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The Debate Over School Resource Officers and the #CounselorsNotCops Campaign

February 16, 2021

#CounselorsNotCopsThe debates over defunding or reforming the police and addressing the school-to-prison pipeline have merged to focus on the issue of police officers in schools. School resource officers (SROs) are career law enforcement officers who work in one or more schools.1 According to the Department of Justice, SROs are “responsible for safety and crime prevention in schools.”2 In addition to enforcing laws, SROs are expected to act as informal counselors and educators.3

As people across the country have raised questions about the role of police,4 it is unsurprising that those debates have spilled over into schools. Some large districts are already taking steps to reduce, or even remove, police officers from schools. Shortly after a Minneapolis police officer killed George Floyd, the city voted to remove SROs from their schools. The cities of Denver, Milwaukee, and Portland, Oregon, have taken or announced similar steps5 in the face of mounting protests and public pressure.6

What Is the Debate About?

Over the last two decades, there has been a significant increase in the number of SROs in public schools.7 In 2017, the American Civil Liberties Union released a report about the rise and consequences of police officers in schools. According to the report, students of color, and particularly Black students, are overpoliced and often significantly more likely to be criminally charged for misbehavior in school.8 The ACLU found that some students were charged with assault for throwing baby carrots or paper airplanes, or charged with larceny for stealing milk.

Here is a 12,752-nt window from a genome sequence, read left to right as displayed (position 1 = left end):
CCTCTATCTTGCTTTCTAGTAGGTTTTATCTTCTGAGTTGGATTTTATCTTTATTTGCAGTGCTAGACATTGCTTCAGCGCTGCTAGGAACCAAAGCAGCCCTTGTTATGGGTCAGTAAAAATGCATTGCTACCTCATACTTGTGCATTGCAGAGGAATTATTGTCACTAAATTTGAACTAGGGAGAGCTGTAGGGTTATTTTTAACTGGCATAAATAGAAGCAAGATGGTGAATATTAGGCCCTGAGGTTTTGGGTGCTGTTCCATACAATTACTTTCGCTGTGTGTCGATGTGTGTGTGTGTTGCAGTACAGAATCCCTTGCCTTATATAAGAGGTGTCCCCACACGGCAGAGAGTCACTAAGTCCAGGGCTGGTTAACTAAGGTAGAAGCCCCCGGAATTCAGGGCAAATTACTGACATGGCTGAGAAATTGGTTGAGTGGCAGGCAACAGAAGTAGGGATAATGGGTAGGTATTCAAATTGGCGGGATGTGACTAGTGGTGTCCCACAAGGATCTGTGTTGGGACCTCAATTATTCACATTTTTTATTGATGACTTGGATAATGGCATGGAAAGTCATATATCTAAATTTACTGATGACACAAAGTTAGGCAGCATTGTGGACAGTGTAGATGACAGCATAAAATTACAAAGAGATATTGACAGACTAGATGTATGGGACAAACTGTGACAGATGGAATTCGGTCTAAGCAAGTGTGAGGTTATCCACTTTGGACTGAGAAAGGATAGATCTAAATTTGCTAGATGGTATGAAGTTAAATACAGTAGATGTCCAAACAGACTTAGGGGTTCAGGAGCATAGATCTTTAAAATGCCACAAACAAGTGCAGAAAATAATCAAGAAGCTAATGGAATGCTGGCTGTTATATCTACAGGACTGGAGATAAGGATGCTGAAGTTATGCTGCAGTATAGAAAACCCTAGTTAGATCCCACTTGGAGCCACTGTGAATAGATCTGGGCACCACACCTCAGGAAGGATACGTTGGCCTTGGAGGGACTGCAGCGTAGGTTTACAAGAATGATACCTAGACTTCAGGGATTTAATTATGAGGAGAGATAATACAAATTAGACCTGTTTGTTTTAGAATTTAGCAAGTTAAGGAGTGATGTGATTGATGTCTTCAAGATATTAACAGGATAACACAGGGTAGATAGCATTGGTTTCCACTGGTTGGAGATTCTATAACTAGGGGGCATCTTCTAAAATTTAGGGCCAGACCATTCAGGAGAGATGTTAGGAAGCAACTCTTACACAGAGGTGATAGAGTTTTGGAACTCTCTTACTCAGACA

There have been several incidents caught on camera in which police officers used excessive force against children as young as six.9 Some students of color and students with disabilities have spoken up to say that they feel threatened by police officers in schools, or that their SROs treat them differently than their white, able-bodied counterparts.10

In North Carolina, there are debates about SROs at the state level and in many of the state’s larger school districts. For example, in Wake County, student activists are demanding that officials remove SROs from schools and replace them with counselors. Black Students Matter and the Wake County Black Student Coalition led demonstrations in Raleigh and surrounding communities to raise public awareness and put pressure on local officials after they voted to keep officers in schools.11 In that district, 61 percent of all SRO referrals to criminal courts are Black students, who make up only 22 percent of the student population.12

WATCH: #CounselorsNotCops, from the Wake County Black Student Coalition

In Maryland, two bills in the state legislature are compelling residents to consider the role of police officers in schools. One bill, the Counselors Not Cops Act, would shift a significant portion of the state’s funding away from SROs and toward investment in counselors, social workers, and other school support staff.13 The other bill, the Police Free Schools Act, would remove police from the state’s public schools.14